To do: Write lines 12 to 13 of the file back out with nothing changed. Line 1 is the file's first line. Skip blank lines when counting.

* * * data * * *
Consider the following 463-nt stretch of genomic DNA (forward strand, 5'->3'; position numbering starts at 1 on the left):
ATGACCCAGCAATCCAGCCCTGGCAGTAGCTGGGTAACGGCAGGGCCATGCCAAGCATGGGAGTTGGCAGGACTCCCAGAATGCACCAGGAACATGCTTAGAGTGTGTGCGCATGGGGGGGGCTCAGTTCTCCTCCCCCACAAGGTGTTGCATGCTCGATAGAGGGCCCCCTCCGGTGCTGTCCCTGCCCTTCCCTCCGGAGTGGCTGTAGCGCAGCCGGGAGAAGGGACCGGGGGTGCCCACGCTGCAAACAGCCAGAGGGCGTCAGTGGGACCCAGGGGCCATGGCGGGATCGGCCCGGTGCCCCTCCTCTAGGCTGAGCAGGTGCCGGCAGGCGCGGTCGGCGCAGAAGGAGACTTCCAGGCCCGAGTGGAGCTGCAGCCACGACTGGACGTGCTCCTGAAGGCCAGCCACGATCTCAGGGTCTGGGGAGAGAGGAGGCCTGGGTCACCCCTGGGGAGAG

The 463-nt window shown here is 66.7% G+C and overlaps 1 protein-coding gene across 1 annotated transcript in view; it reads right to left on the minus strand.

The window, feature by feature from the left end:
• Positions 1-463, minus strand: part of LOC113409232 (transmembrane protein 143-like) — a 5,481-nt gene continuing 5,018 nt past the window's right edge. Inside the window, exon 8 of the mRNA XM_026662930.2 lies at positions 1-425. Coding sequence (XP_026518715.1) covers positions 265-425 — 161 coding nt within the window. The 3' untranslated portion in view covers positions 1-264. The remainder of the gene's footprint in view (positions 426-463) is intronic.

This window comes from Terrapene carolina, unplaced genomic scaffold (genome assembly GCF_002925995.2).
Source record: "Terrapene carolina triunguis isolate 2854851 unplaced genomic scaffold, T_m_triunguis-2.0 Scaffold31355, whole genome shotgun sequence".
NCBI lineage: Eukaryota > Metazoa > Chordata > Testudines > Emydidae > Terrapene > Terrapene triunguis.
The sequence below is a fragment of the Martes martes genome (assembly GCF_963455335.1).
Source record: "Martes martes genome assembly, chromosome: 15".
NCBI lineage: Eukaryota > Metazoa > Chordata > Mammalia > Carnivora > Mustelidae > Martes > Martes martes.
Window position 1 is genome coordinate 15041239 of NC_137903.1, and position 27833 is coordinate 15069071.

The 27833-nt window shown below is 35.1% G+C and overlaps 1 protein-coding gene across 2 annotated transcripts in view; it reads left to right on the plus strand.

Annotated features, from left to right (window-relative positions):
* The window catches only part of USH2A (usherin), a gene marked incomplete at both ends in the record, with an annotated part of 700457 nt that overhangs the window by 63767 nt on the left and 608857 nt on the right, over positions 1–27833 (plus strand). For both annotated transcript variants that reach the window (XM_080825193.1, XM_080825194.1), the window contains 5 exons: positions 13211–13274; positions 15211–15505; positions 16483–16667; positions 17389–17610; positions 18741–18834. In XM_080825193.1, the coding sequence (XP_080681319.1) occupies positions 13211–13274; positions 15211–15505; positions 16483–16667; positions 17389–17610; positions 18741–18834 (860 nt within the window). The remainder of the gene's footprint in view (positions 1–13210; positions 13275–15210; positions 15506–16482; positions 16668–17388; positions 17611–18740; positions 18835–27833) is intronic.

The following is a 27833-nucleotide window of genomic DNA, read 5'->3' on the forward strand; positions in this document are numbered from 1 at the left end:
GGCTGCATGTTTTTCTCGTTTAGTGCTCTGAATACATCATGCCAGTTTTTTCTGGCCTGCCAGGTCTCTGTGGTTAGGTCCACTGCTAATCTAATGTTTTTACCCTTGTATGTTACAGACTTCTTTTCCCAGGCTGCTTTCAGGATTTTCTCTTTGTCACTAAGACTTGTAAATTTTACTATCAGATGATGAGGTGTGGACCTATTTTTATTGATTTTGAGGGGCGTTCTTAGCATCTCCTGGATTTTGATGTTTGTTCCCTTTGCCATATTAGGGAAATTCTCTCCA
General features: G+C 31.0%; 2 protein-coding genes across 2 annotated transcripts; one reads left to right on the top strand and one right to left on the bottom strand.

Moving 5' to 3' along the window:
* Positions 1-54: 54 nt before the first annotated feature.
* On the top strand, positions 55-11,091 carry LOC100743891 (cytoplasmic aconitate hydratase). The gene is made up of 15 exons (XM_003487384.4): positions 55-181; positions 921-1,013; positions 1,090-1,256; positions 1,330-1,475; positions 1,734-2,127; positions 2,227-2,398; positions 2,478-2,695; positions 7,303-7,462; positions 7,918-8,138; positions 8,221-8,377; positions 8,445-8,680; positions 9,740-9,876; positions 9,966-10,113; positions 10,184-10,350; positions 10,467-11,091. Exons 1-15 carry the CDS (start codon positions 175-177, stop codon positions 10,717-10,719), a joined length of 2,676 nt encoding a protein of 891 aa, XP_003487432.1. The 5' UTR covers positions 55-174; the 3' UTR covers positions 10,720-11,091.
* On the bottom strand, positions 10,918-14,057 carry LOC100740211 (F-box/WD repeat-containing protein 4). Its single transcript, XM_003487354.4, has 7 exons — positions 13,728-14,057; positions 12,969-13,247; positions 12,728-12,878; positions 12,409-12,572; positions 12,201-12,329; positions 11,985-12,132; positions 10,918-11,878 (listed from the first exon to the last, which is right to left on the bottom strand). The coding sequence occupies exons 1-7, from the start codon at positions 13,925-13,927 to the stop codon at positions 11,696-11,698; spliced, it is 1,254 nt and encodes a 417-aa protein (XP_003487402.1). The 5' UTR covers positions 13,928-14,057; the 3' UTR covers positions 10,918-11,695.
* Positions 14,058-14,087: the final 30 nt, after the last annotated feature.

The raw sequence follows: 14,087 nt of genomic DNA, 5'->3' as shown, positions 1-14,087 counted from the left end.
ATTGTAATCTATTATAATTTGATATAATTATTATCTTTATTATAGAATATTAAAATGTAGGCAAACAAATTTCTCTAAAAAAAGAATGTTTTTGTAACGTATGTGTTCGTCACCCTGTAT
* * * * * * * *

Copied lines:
Window position 1 is genome coordinate 15041239 of NC_137903.1, and position 27833 is coordinate 15069071.

The 27833-nt window shown below is 35.1% G+C and overlaps 1 protein-coding gene across 2 annotated transcripts in view; it reads left to right on the plus strand.